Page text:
I arrived in Panama City at around 1PM on the 17th, and took a cab to the hotel (Veneto). The hotel was very nice, no complaints there at all. The cab ride seemed to be a bit of a scam from the airport ($25) – but that’s ok, I got there with all my luggage so it wasn’t a big deal.

Hung out that night with Dan once he arrived later. John came by and we went out with him for a bit. Fun times!

The next day, we got picked up by the bus at the hotel and met everyone else. The bus was very big and comfortable. Given how much [censored] everyone brought, I was surprised it all fit! We made the 5 or 6 hour drive to the lodge and saw a lot of the countryside along the way. The country is very beautiful. I believe it’s the end of the dry season now, so near Panama City things were somewhat arid which was surprising, but it became much more lush as we got closer to the lodge. We arrived to the lodge which was exceptionally clean and well kept to a nice dinner . After dinner, we tied knots and got gear in order. I wish I tied knots beforehand. We didn’t end up going to sleep until 1 or so in the morning!

Day 1

We headed out at around 6 or 615 in the morning. My boat had myself, Raza (Raza), Pete (Peterk814) and David (Masonboro). We had Macho as captain and Jose as the mate. We headed straight to Montussa to troll up some bait and then jigged a bit. Jigging was pretty slow, we got some triggerfish and a snapper. We then left for Hanibal Bank and began trolling the live bonito. I was first up on the troll and got the marlin Kil posted earlier. At the start of the fight, I felt the drag at strike was lighter than I wanted, so pushed it to full right away. Once I had the harness on, I began grabbing the spool to try and horse the fish in quick. We actually had it to the double line in around 7 minutes, but the fish got pissed and dove real deep. Eventually after 35 minutes or so, we had him in. nice black marlin. My first marlin, actually 

After trolling a bit more with no luck, we wanted to try some deep dropping. We were rewarded with the elusive Pargo Chino. This fish, while small, became the mascot for the entire trip. Pargo chino became the running joke on our boat. I’m not sure if Macho and Jose know Pete’s name, since they just referenced him as pargo chino from then on out, lol.

At any rate, we got word of some tuna on the other side of Montussa, so made our way over there, and got 8 or 9 yellowfin to about 50lbs. Raza had a hit on a surface tension lure, but it dropped the hook soon thereafter.

Headed back in….successful day 1.

Day 2

We opted to go to La Drones on Monday. The fishing everywhere was very slow, unfortunately. We were marking tons of life, but nothing was working…jigs, topwater, bait, etc. There weren’t many fish caught that day, but at the end, Macho brought us into some inshore grouper spots and we saved the day in the last 2 hours with some nice mero grouper and pargo Amarillo (yellow snapper). I think we ended up with 16ish fish that day? This day proved to me how dedicated Macho was to getting us on fish. We were out quite late and he did not have to stop on the way in, but made the extra effort to help everyone out.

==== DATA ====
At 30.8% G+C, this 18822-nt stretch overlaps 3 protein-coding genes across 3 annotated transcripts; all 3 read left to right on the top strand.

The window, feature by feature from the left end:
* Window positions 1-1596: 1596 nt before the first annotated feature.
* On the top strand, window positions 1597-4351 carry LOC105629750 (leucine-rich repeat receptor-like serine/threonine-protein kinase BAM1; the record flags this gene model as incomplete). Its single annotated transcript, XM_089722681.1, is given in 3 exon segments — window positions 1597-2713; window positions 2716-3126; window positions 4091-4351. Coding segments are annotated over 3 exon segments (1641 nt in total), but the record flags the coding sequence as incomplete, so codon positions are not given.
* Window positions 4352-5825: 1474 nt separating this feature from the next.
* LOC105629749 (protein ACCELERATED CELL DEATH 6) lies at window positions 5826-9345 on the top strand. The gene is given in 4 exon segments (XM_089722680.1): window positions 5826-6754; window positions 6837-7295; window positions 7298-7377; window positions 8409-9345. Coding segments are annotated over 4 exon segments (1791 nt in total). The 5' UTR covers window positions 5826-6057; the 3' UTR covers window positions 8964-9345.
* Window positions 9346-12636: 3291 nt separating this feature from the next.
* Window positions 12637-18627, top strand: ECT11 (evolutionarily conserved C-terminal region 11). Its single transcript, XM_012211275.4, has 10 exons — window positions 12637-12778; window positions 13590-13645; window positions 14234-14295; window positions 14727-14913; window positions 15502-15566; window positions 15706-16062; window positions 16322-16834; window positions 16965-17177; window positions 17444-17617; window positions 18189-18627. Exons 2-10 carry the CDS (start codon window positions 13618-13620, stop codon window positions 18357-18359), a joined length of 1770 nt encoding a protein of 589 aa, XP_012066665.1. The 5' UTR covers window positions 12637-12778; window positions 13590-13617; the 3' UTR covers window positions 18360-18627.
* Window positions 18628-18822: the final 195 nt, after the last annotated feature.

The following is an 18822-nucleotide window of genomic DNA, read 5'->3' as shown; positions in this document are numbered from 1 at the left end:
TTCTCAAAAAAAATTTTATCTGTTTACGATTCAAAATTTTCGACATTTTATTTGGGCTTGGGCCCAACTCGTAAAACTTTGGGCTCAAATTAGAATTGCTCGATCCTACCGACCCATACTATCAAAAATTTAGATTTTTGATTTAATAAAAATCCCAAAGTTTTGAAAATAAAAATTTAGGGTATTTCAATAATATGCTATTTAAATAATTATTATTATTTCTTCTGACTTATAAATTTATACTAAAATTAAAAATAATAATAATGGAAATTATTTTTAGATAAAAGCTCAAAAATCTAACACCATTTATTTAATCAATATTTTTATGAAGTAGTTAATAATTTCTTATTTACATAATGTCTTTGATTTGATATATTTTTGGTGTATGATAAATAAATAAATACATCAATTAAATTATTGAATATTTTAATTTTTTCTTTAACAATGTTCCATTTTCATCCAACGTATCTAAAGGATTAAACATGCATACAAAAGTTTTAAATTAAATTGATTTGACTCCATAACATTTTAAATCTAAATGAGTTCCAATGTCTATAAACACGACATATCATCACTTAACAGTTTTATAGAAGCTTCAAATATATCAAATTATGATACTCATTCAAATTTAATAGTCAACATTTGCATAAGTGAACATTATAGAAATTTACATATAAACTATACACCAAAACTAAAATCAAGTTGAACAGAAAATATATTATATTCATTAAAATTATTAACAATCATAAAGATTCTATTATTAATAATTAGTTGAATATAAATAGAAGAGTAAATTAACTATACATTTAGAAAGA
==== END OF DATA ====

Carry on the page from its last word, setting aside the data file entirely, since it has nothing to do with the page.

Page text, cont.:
Day 3

We first started trying some topwaters at Coiba island. This island is gorgeous, reminds me of the island in Jurassic Park. Every spot was a picturesque place. To start with I was throwing an OTI Wombat popper. Dave had one of his homemade poppers (really nice by the way), Raza had a Ranger and Pete had a Salas. Pretty quick and Pete hooks up into a horse eyed jack. Not too long thereafter, he got his nice cubera on the same lure. Almost all of us then switched to casting irons, as the wind was somewhat strong and larger lures that were light were tougher to throw. I think most of us were using the OTI 50lb Tuna Sniper rod. Pete had the Carpenter. The OTI rod casts awesome, even with very light lures. Both Dave and Pete got a blue trevally. Really pretty fish up close. We drifted along shore and Raza and I picked up crevalles. After jigging a bit farther out with only a couple snapper, we decided to head out to Hanibal bank.

We stopped and jigged some live bait, then started marking and seeing jumping tuna. Pete and I were rewarded with yellowfin. I hooked another, but had my leader line broken. I cut off 18” after the first fish since it was frayed, but I guess it was frayed farther up as well. I then jigged up the beeliner of the century. I don’t think I’ll ever see a beeliner like that in Texas . We got some other snapper as well. There were also bonito around so some of those were jigged for bait.

After trolling a bit, the rod goes off and its Dave’s turn on the rod. After a nice fight, the fish turns out to be a 140lb yellowfin. Real nice fish! It was a fun time wrestling with it for the picture. Trying to keep its tail still for a picture makes you realize how strong they are .